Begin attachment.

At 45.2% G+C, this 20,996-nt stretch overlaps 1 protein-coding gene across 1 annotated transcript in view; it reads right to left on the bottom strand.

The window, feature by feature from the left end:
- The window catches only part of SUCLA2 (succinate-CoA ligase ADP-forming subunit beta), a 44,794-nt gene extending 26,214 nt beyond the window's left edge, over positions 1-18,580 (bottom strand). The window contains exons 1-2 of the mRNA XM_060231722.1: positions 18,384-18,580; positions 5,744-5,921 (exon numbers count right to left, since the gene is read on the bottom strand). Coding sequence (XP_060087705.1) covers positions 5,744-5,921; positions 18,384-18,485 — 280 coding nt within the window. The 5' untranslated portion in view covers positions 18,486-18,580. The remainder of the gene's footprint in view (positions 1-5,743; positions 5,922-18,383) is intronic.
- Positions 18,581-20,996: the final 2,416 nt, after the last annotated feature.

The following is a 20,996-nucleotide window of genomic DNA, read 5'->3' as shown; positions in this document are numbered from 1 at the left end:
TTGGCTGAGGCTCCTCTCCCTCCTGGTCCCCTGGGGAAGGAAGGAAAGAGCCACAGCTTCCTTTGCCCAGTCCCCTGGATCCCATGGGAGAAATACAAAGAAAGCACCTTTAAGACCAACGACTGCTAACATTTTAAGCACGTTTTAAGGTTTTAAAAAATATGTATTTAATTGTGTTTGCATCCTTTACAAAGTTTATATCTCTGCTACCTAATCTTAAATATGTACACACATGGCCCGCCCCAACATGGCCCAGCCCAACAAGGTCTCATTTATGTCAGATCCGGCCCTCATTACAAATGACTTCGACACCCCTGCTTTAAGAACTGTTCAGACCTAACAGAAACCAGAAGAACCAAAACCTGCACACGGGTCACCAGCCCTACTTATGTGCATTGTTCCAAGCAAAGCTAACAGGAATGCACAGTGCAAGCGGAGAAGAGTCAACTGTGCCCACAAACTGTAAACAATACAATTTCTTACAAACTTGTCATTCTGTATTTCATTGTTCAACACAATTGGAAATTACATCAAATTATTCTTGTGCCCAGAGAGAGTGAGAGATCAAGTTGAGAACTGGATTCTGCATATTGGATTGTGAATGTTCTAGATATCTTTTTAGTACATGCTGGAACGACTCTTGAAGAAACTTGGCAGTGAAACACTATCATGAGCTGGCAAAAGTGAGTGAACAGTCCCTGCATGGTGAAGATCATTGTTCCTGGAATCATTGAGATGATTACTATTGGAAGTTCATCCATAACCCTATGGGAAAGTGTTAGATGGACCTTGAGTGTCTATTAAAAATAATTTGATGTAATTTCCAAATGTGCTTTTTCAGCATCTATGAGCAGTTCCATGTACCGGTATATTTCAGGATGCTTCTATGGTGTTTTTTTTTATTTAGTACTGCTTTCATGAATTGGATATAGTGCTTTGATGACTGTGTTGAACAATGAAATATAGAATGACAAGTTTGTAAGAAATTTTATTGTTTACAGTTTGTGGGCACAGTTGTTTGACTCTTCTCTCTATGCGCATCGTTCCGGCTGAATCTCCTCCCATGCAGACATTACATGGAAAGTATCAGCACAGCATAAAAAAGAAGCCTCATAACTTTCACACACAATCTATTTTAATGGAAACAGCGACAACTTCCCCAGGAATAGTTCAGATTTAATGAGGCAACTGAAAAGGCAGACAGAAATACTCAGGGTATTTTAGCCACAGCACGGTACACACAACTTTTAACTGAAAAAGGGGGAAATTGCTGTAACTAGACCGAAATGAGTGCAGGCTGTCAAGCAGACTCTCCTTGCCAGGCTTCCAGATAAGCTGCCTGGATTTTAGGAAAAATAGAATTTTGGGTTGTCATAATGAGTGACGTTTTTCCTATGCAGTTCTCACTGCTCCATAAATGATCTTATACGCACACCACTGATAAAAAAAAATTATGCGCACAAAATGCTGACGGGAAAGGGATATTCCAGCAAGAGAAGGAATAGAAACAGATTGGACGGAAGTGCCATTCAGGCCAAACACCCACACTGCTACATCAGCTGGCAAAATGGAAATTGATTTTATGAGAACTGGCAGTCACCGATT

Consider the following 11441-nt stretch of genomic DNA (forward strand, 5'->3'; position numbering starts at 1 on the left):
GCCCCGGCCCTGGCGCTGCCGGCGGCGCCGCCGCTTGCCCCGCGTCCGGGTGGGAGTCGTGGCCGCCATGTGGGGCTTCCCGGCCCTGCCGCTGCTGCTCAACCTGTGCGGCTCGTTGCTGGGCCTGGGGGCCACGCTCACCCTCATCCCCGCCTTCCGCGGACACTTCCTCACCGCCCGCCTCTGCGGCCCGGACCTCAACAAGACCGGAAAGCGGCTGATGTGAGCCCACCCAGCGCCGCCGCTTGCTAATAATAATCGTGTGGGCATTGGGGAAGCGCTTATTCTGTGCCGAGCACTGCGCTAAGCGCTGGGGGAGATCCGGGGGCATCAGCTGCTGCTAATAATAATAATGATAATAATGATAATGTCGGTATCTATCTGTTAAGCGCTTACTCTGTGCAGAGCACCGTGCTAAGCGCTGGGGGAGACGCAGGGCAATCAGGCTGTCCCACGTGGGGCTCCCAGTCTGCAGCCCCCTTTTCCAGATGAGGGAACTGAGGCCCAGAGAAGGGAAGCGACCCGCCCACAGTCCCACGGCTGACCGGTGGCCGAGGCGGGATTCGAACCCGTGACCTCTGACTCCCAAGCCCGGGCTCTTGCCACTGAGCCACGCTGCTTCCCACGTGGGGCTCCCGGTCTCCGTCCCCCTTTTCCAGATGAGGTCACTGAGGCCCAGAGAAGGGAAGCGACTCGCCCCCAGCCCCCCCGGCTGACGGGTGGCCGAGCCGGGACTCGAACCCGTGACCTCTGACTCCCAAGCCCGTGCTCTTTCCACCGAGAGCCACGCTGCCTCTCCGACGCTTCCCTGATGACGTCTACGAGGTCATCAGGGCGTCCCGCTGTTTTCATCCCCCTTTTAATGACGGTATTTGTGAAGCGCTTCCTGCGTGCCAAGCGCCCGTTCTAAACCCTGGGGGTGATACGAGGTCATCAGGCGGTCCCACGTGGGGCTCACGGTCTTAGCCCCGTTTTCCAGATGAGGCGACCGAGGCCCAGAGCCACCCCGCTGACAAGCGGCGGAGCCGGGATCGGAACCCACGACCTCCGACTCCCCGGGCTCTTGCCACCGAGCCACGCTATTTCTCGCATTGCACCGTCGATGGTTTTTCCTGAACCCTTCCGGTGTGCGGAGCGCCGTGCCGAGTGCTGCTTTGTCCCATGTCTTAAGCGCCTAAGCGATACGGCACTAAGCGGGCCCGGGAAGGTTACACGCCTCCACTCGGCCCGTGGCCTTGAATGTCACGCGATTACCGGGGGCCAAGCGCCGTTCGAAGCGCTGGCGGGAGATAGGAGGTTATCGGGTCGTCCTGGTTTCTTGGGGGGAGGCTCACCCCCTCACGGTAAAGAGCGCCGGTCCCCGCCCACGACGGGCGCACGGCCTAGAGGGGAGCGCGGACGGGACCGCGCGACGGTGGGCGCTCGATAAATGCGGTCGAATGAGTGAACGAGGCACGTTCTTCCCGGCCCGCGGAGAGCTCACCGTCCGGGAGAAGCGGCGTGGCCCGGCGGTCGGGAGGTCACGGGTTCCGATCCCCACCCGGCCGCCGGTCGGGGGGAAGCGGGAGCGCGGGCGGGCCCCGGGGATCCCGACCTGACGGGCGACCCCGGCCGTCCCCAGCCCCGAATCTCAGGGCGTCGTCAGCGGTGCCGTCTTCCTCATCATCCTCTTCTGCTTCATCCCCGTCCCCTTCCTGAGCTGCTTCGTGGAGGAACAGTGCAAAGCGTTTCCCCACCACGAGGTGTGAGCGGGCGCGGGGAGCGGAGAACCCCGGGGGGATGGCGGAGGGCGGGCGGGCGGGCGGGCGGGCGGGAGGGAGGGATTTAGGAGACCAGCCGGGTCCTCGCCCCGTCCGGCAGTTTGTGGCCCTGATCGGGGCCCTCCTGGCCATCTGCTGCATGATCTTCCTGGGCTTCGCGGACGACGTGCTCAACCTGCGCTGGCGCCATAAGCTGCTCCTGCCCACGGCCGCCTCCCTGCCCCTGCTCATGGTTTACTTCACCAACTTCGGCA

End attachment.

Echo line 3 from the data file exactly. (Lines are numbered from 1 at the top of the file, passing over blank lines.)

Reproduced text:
- The window catches only part of SUCLA2 (succinate-CoA ligase ADP-forming subunit beta), a 44,794-nt gene extending 26,214 nt beyond the window's left edge, over positions 1-18,580 (bottom strand). The window contains exons 1-2 of the mRNA XM_060231722.1: positions 18,384-18,580; positions 5,744-5,921 (exon numbers count right to left, since the gene is read on the bottom strand). Coding sequence (XP_060087705.1) covers positions 5,744-5,921; positions 18,384-18,485 — 280 coding nt within the window. The 5' untranslated portion in view covers positions 18,486-18,580. The remainder of the gene's footprint in view (positions 1-5,743; positions 5,922-18,383) is intronic.